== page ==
[when rowing] your body burns calories and consumes oxygen at a rate that is unmatched in almost any other human endeavor. Physiologists, in fact, have calculated that rowing a two-thousand-meter race — the Olympic standard — takes the same physiological toll as playing two basketball games back-to-back.
And it exacts that toll in about six minutes.
— Daniel James Brown, The Boys in the Boat, 2013

Dining with the Crew Team

Afternoon crew practice ended at 6:45. The dining halls closed at 7. That meant that once we came off the water and put the shells and oars away we had just enough time to drive, ride, or run about a mile up a long hill into Durham. I was glad to have a bike at this point as we rode up the hill like a starved pack of wolves, racing against the clock.

I was told by someone on the dining hall staff that they had to wrap up everything that was left over at the end of dinner. That is, unless a student came in and ate it. Being the only thing standing between them and the end of their shift, and knowing that they could save themselves a lot of work by giving most of the leftover food to us, the entire kitchen staff were waiting with all the remaining food piled at the service counter.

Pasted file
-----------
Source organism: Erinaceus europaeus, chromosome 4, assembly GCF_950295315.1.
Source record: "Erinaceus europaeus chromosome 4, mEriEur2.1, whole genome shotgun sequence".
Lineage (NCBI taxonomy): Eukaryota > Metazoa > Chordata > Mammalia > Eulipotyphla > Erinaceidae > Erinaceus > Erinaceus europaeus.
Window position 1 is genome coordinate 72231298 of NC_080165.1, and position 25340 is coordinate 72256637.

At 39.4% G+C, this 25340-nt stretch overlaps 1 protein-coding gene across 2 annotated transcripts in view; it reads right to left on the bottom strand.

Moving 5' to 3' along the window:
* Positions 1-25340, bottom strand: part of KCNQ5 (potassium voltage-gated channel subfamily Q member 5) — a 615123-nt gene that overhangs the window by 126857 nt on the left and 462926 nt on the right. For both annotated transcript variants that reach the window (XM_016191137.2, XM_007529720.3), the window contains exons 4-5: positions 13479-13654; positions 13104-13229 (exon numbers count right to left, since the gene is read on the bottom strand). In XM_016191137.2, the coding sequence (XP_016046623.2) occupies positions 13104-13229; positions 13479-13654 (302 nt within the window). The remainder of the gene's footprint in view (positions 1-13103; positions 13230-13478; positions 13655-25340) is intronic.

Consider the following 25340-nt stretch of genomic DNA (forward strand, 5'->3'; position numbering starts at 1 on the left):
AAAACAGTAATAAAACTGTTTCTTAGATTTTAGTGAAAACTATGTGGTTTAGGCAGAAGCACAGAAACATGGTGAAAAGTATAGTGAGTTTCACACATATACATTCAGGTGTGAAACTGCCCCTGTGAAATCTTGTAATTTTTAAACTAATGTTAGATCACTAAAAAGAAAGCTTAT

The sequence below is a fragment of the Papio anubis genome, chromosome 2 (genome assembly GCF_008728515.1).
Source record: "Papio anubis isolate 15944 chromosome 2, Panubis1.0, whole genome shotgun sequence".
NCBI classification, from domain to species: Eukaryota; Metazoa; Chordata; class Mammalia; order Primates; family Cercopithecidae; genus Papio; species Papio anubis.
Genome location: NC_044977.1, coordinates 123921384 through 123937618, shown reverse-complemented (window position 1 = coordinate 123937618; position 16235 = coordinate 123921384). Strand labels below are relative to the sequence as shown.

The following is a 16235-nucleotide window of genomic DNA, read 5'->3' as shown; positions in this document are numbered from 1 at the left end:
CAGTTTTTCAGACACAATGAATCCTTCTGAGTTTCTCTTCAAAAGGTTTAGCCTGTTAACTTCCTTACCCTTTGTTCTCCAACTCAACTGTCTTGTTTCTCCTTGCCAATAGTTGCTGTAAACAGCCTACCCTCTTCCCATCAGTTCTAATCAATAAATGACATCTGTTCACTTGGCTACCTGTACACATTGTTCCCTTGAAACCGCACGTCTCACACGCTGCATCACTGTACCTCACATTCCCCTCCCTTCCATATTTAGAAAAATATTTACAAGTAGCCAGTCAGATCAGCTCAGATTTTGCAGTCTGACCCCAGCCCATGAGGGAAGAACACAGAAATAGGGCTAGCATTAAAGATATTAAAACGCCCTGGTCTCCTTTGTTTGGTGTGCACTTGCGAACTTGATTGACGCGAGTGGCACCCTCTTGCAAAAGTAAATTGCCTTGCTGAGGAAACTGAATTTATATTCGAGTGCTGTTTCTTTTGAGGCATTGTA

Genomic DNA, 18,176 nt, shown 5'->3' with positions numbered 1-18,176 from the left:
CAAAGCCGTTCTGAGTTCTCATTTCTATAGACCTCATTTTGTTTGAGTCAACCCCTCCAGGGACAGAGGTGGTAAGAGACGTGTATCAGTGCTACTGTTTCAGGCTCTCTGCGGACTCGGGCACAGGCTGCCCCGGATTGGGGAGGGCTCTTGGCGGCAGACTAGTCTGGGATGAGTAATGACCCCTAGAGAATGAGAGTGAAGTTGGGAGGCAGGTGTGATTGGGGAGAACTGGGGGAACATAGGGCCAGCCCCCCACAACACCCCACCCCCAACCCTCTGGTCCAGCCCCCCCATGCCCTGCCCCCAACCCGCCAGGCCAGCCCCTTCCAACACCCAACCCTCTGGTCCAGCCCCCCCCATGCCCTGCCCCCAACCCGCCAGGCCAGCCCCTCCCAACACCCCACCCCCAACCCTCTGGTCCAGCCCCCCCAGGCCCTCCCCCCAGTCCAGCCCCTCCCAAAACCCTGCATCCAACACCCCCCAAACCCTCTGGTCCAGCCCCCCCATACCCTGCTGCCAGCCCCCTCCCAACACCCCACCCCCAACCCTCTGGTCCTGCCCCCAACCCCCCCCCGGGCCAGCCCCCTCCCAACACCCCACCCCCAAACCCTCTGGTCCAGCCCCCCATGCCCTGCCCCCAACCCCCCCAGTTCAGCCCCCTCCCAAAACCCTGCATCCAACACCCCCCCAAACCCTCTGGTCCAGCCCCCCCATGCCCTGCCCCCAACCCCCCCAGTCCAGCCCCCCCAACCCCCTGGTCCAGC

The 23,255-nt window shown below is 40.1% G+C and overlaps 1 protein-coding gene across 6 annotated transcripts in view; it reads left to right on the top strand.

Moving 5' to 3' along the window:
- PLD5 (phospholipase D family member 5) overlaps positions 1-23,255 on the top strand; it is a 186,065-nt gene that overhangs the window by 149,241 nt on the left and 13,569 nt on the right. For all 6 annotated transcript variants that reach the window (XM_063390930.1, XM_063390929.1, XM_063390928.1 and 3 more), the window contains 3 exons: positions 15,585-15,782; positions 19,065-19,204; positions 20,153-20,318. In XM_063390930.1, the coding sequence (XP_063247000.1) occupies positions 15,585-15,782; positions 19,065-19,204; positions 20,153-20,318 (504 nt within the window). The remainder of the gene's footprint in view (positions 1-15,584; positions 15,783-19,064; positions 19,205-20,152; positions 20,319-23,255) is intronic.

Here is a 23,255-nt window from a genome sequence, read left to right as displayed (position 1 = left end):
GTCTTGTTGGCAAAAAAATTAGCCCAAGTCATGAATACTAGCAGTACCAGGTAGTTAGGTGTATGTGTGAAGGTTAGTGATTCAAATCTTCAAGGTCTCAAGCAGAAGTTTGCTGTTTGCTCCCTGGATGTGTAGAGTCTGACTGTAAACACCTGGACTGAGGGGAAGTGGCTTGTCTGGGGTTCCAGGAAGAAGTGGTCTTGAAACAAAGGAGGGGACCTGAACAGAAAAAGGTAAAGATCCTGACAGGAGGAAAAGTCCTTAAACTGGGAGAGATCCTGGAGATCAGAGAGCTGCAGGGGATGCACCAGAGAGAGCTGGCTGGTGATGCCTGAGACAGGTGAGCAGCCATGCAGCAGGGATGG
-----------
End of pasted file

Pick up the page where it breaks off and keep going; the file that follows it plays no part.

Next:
Grabbing a tray inside the door I lined up 8 glasses of milk across the front of it. Next I went to the food line. Under normal circumstances the dining hall staff refused to give more than one entree at a time, but after crew practice they never even batted an eye when I asked for 4. I usually got 4 to 6 sides to go with them, all the plates piled atop each other, the mashed potatoes from one entree glued to the bottom of the plate on top of it.

I heaved my heavily-laden tray with both hands now as the team steered toward an empty table. Here one of the most dexterous acts of the day was performed: in one smooth motion we would throw one leg over the chair, place the tray down on the table, slide into the chair, and start shoveling food. It all flowed in a single interwoven and uninterrupted motion that had the same complex fluidity as the oar blades entering and leaving the water. For about five minutes there was not a word — only scraping of utensils and chewing.

I believe there were some students who liked to stay late just for the show, because we were always surrounded by students throwing sidelong glances and muffled smirks. Those who had not seen it before just sat and stared open-mouthed. At our table we sat together — men and women alike — eating like we'd just returned from a desert island and oblivious to those around us.

Two entrees into the process the pace slacked enough to allow bits of conversation to creep into the ritual and there are a few pauses to catch one's breath. The orgy devolved into a feast, and finally into relaxed grazing over the last bits.

At the end of the meal the team sat at a table filled only with dirty dishes. Anything edible was gone.

I was once asked how much I ate during this time. The only way I could describe it was to say, "As much as I can get my hands on".